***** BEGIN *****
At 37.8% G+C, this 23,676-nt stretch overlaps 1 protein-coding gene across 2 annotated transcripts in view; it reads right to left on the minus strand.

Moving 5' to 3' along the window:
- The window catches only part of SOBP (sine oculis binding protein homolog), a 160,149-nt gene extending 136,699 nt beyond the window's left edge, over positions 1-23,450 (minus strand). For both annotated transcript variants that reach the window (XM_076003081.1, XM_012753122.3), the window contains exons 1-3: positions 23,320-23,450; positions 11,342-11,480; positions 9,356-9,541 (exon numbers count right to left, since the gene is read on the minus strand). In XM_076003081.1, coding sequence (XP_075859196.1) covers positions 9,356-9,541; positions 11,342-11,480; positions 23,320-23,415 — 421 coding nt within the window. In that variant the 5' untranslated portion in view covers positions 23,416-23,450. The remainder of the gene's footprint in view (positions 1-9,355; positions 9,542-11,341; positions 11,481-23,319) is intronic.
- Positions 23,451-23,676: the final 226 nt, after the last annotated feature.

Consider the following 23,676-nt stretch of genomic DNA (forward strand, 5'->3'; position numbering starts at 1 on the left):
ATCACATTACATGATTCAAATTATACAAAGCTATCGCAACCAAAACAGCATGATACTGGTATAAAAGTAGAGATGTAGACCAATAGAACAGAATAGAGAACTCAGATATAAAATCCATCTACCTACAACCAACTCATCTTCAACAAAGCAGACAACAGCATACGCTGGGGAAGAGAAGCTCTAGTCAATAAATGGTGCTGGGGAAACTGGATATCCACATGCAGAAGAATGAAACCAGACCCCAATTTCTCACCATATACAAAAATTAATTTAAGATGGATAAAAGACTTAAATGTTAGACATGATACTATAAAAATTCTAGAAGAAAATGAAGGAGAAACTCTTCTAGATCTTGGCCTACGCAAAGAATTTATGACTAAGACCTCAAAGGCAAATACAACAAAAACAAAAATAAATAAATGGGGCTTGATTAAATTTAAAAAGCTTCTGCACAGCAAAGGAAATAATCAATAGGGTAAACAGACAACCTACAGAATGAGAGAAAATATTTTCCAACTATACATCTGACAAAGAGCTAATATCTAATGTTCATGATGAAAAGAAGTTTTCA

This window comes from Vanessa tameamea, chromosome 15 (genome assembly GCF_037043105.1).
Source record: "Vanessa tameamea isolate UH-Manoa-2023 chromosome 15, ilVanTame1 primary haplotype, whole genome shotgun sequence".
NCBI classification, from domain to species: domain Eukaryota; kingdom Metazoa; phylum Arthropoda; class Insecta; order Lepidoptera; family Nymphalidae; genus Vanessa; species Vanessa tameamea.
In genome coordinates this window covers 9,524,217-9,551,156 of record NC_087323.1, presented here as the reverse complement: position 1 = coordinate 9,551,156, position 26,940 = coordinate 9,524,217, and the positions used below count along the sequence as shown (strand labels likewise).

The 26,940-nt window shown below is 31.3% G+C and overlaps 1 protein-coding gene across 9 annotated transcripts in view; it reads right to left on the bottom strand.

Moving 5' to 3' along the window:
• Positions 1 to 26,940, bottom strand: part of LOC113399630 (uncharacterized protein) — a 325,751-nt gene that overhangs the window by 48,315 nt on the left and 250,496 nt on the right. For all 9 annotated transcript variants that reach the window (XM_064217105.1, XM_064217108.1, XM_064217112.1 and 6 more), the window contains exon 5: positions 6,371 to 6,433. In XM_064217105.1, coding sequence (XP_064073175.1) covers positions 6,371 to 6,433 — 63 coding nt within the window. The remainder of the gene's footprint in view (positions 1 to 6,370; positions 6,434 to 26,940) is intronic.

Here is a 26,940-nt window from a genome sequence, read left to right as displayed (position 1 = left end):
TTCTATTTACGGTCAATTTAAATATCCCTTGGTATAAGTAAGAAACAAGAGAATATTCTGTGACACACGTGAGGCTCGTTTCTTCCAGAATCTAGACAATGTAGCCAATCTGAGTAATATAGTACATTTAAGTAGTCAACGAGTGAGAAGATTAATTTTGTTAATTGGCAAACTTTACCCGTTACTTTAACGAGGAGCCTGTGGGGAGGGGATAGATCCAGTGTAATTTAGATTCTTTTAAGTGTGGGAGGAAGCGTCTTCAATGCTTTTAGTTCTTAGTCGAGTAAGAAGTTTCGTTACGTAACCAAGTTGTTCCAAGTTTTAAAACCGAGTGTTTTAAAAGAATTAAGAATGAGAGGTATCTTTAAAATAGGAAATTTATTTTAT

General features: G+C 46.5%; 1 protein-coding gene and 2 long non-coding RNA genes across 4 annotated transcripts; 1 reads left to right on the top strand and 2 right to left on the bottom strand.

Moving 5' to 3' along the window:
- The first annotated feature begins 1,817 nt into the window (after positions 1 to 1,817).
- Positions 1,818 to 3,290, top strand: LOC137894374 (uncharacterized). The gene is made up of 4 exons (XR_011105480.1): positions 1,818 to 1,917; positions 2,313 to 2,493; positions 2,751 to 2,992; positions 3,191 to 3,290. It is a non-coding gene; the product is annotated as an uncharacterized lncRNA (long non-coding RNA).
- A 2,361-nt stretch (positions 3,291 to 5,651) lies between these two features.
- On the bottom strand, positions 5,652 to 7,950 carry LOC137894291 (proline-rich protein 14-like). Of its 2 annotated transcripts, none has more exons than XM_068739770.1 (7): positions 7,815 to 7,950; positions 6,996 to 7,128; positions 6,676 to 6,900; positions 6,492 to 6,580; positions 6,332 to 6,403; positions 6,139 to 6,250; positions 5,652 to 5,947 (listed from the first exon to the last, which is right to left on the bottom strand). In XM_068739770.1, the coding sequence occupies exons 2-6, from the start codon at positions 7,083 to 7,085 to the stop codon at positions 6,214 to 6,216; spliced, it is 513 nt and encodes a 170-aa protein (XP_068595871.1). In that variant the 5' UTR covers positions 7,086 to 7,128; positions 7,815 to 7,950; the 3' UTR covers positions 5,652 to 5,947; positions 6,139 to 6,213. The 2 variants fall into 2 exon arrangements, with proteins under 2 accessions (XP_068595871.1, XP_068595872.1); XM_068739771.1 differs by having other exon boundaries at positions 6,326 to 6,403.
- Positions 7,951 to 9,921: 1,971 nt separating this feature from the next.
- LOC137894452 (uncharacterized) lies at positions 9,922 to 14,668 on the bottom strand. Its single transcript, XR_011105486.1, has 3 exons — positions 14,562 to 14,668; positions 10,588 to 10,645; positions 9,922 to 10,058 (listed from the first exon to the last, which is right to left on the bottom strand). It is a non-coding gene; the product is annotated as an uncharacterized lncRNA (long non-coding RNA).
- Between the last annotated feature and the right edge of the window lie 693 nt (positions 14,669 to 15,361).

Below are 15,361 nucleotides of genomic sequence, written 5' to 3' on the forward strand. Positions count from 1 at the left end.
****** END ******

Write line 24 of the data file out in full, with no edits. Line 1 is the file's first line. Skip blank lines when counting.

- Between the last annotated feature and the right edge of the window lie 693 nt (positions 14,669 to 15,361).